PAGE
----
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Quotations about Liberty and Power

About this Quotation:

The British jurist and statesman Viscount James Bryce (1838-1922) tries to explain to a European audience how the American Party Primaries and Conventions worked. He argues that the previous system of “voluntary and extra-legal associations of citizens,” i.e. political parties, had become so corrupt that the nominating process had to be taken over by the state which now wielded statutory power over these new “public political institution(s).” Under the old system narrow and “selfish oligarchies” (the “Ring”) controlled the nomination process and manipulated the outcomes in order to guarantee the election of “their man.” This virtual “nationalization of political parties” by the state, it was hoped, would allow for free and open nominating procedures which would make bribery, fraud, violence, and manipulation a thing of the past.

Other quotes about Parties & Elections:

27 August, 2012

Bryce

James Bryce on the Party Primaries and Conventions in the American political system (1888)

Read the full quote in context here.

The British jurist and statesman Viscount James Bryce (1838-1922) tries to explain to a European audience how “voluntary and extra-legal associations of citizens,” i.e. American political parties, were nationalized by the state and turned into “public political institution(s)” regulated by statutory law:

This (reform) was sought by the novel and drastic method of turning what had been a (private) party Meeting into a (public) Election (by polling) at which the citizens should be entitled to vote (a) for the selection of party candidates, (b) for the selection of delegates to a party Convention, (c) for the members of the local party Committee. All this has now been done in practically every State, though with an endless variety of details in the provisions of the various State laws. Rules are laid down for the making up of the roll of members of a party, for the conduct and modes of voting at the Direct Primary election (as it is now called), for the prevention of bribery, fraud, and violence, in fact for all the matters that have to be prescribed as respects the regular public elections to a legislature or any public office. This legal recognition of Party as a public political institution, this application of statutory regulation to what had theretofore been purely voluntary and extra-legal associations of citizens, strikes Europeans as a surprising new departure in politics.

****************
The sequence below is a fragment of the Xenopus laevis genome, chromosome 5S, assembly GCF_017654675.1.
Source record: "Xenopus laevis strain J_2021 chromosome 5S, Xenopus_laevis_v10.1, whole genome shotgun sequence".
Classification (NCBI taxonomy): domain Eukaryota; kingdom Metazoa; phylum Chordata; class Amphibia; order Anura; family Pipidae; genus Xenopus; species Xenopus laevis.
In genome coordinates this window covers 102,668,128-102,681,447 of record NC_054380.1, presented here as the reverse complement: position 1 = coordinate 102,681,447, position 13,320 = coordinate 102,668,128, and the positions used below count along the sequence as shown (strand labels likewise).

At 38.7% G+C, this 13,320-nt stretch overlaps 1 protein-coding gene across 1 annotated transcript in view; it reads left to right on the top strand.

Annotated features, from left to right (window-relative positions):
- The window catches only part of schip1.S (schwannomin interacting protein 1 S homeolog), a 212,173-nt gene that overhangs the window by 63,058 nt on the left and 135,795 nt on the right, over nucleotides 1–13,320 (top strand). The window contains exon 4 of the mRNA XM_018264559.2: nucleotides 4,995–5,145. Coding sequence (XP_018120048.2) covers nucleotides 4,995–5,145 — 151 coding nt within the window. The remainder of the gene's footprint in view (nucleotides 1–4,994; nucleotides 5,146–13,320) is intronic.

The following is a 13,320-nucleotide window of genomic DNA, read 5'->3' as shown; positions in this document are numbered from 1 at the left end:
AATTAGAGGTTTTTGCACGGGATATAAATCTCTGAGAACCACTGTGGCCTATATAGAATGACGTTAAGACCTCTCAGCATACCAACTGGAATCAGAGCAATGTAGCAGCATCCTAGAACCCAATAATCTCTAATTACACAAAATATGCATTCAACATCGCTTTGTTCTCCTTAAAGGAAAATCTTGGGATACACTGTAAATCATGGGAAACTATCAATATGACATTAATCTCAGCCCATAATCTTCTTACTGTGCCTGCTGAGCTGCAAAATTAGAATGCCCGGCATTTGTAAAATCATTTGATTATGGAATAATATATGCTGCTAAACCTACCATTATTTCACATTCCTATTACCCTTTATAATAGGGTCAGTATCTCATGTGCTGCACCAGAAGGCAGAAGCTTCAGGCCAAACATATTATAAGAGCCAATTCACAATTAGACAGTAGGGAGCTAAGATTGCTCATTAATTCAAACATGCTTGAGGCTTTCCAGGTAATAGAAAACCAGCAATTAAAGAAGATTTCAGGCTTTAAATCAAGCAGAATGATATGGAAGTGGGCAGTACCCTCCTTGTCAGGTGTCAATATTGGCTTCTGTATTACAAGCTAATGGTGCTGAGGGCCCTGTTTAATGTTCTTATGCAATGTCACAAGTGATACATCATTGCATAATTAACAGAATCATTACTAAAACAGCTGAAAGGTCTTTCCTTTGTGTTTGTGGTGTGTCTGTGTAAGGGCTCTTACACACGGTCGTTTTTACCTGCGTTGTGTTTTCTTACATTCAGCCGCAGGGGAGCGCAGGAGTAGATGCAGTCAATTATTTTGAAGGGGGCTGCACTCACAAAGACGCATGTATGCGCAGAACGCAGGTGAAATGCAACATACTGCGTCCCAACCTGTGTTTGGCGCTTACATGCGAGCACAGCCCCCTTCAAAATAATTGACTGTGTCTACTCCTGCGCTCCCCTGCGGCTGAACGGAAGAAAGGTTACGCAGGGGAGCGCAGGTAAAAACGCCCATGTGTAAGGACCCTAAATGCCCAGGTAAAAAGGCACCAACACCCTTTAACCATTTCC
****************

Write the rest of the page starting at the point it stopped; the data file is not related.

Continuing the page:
The full passage from which this quotation was taken can be be viewed below (front page quote in bold):

None of the conditions which theory postulated had been in fact fulfilled. Comparatively few members attended, while some who would have attended were excluded because too independent. Thus the Primaries did not truly represent the party. When the Primary met, opposition, if any, to the names put forward by the Committee was over-borne by its henchmen, and often outwitted by a partisan Chairman who ruled questions of order against them. Accordingly in the cities and wherever there was a pretty dense population dominated by a Ring, the choice of candidates, delegates, and Committee men was dictated by the Ring. The reform needed, therefore, was to eliminate fraud in making up the party roll, and force as well as fraud in the conduct of business at the Primary. This was sought by the novel and drastic method of turning what had been a (private) party Meeting into a (public) Election (by polling) at which the citizens should be entitled to vote (a) for the selection of party candidates, (b) for the selection of delegates to a party Convention, (c) for the members of the local party Committee. All this has now been done in practically every State, though with an endless variety of details in the provisions of the various State laws. Rules are laid down for the making up of the roll of members of a party, for the conduct and modes of voting at the Direct Primary election (as it is now called), for the prevention of bribery, fraud, and violence, in fact for all the matters that have to be prescribed as respects the regular public elections to a legislature or any public office. This legal recognition of Party as a public political institution, this application of statutory regulation to what had theretofore been purely voluntary and extra-legal associations of citizens, strikes Europeans as a surprising new departure in politics. American reformers, however, had been so long accustomed to regard their parties as great political forces, national institutions which for good or for ill ruled the course of politics, that they jumped at any method of overthrowing a corrupt system, and were not in the mood to be arrested by anything savouring of constitutional pedantry. Nothing weaker than the arm of the law seemed to them capable of democratizing that nominating machinery which had been worked by a selfish oligarchy.

[More works by Viscount James Bryce (1838 – 1922) and on Political Theory]